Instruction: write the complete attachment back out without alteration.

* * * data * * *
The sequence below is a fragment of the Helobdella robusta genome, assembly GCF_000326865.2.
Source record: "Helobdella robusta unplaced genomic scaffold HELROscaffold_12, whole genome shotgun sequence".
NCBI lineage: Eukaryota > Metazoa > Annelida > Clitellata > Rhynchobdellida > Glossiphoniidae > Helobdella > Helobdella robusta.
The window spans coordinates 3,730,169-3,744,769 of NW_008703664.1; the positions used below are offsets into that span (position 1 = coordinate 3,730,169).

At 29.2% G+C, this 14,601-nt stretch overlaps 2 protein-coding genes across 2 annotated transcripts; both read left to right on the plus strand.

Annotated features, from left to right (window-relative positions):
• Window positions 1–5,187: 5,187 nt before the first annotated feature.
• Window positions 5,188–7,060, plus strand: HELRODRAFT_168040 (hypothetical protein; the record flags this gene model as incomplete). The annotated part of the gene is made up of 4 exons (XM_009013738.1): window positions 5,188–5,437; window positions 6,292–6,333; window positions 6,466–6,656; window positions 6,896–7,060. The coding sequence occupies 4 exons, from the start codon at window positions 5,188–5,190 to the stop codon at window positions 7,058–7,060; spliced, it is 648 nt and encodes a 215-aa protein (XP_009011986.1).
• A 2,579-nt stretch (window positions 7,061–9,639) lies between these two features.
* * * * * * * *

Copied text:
The sequence below is a fragment of the Helobdella robusta genome, assembly GCF_000326865.2.
Source record: "Helobdella robusta unplaced genomic scaffold HELROscaffold_12, whole genome shotgun sequence".
NCBI lineage: Eukaryota > Metazoa > Annelida > Clitellata > Rhynchobdellida > Glossiphoniidae > Helobdella > Helobdella robusta.
The window spans coordinates 3,730,169-3,744,769 of NW_008703664.1; the positions used below are offsets into that span (position 1 = coordinate 3,730,169).

At 29.2% G+C, this 14,601-nt stretch overlaps 2 protein-coding genes across 2 annotated transcripts; both read left to right on the plus strand.

Annotated features, from left to right (window-relative positions):
• Window positions 1–5,187: 5,187 nt before the first annotated feature.
• Window positions 5,188–7,060, plus strand: HELRODRAFT_168040 (hypothetical protein; the record flags this gene model as incomplete). The annotated part of the gene is made up of 4 exons (XM_009013738.1): window positions 5,188–5,437; window positions 6,292–6,333; window positions 6,466–6,656; window positions 6,896–7,060. The coding sequence occupies 4 exons, from the start codon at window positions 5,188–5,190 to the stop codon at window positions 7,058–7,060; spliced, it is 648 nt and encodes a 215-aa protein (XP_009011986.1).
• A 2,579-nt stretch (window positions 7,061–9,639) lies between these two features.